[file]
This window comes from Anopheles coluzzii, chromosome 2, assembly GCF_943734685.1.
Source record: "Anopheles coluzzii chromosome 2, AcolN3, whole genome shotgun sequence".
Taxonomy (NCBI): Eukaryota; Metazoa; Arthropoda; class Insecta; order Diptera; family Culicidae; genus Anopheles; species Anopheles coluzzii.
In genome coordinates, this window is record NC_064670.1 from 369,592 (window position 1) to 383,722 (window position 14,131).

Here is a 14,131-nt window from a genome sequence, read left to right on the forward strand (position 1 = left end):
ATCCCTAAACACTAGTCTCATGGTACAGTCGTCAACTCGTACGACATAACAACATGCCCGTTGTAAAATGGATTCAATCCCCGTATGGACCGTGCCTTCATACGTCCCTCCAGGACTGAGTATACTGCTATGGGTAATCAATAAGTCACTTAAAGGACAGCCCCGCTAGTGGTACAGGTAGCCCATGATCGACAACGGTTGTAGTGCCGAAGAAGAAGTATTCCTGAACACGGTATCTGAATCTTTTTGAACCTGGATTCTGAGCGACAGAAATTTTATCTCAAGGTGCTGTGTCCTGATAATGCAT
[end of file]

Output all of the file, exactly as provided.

This window comes from Anopheles coluzzii, chromosome 2, assembly GCF_943734685.1.
Source record: "Anopheles coluzzii chromosome 2, AcolN3, whole genome shotgun sequence".
Taxonomy (NCBI): Eukaryota; Metazoa; Arthropoda; class Insecta; order Diptera; family Culicidae; genus Anopheles; species Anopheles coluzzii.
In genome coordinates, this window is record NC_064670.1 from 369,592 (window position 1) to 383,722 (window position 14,131).

Here is a 14,131-nt window from a genome sequence, read left to right on the forward strand (position 1 = left end):
ATCCCTAAACACTAGTCTCATGGTACAGTCGTCAACTCGTACGACATAACAACATGCCCGTTGTAAAATGGATTCAATCCCCGTATGGACCGTGCCTTCATACGTCCCTCCAGGACTGAGTATACTGCTATGGGTAATCAATAAGTCACTTAAAGGACAGCCCCGCTAGTGGTACAGGTAGCCCATGATCGACAACGGTTGTAGTGCCGAAGAAGAAGTATTCCTGAACACGGTATCTGAATCTTTTTGAACCTGGATTCTGAGCGACAGAAATTTTATCTCAAGGTGCTGTGTCCTGATAATGCAT